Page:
Dilling presents the additional argument that it made a valid offer to reinstate the strikers, even though it claims that the strikers failed to make an unconditional offer to return to work. Dilling supports its assertion on the following premise: on April 20, 1993, while at the Essex Wire job site, supervisor Click told Guinn that the striking employees were considered to have quit their jobs and that they should "set up an appointment with Dick Dilling if they wanted their jobs back"; and Dilling offered the testimony of president Dick Dilling — stating that he made himself available for striker reinstatement appointments beginning April 20, 1993 and that no striker called him asking for reinstatement. Therefore, Dilling asserts that the strikers' unwillingness to contact Dick Dilling amounted to a "refus[al] to avail themselves of the opportunity" of reinstatement.

The Board had before it the following evidence on the issue of an offer of reinstatement. First, supervisor Click's statement to Guinn was, at best, ambiguous. Telling the strikers that they had quit and had been replaced was merely a rebuff of the strikers' return to work offer. Second, Dilling gave no meaningful response to the IBEW's letters of April 20, 1993, July 27, 1993, and April 20, 1994 — all of which requested that Dilling contact the union regarding reinstatement of the strikers. In its single reply (made to the IBEW's July 27, 1993 letter), Dilling sidestepped the strikers' unmistakably clear offer to return to work unconditionally. The union's letters, written on behalf of the strikers, were of no avail. It is obvious, as the Board found, that Dilling's response to the union was spurious. Third, neither Dilling's president nor anyone on behalf of the company made any attempt to contact the strikers about reinstatement, despite the fact that Dilling's management was aware that the strikers were picketing outside Dilling's headquarters.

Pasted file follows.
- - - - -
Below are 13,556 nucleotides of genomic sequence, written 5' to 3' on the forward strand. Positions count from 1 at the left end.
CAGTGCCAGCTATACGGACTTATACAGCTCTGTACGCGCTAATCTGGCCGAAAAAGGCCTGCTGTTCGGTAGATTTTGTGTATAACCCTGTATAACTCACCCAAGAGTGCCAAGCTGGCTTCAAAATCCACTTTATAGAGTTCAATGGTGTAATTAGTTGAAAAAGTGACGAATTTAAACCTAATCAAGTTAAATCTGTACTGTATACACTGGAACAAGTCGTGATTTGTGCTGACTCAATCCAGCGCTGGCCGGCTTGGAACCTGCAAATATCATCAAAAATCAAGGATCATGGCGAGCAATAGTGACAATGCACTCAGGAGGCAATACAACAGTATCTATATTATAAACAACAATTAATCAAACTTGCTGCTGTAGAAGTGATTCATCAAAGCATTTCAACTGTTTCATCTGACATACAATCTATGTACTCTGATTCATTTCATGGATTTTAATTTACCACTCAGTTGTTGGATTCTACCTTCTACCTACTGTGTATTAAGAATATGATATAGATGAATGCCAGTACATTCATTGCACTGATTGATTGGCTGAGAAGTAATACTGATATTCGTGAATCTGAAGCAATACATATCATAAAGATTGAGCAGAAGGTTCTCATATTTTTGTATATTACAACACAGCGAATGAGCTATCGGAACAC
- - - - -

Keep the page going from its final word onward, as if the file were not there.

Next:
Accordingly, it is abundantly clear from the record that substantial evidence demonstrates that the Board correctly concluded that Dilling did not make an offer of reinstatement.


For the reasons stated above, we DENY Dilling's petition and ENFORCE the Board's order.

Summaries of

Dilling Mechanical Contractors v. N.L.R.B

United States Court of Appeals, Seventh Circuit
Feb 21, 1997
107 F.3d 521 (7th Cir. 1997)
Case details for

Dilling Mechanical Contractors v. N.L.R.B

Case Details

Full title:DILLING MECHANICAL CONTRACTORS, INC., Petitioner, Cross-Respondent, v…

Court:United States Court of Appeals, Seventh Circuit

Date published: Feb 21, 1997


107 F.3d 521 (7th Cir. 1997)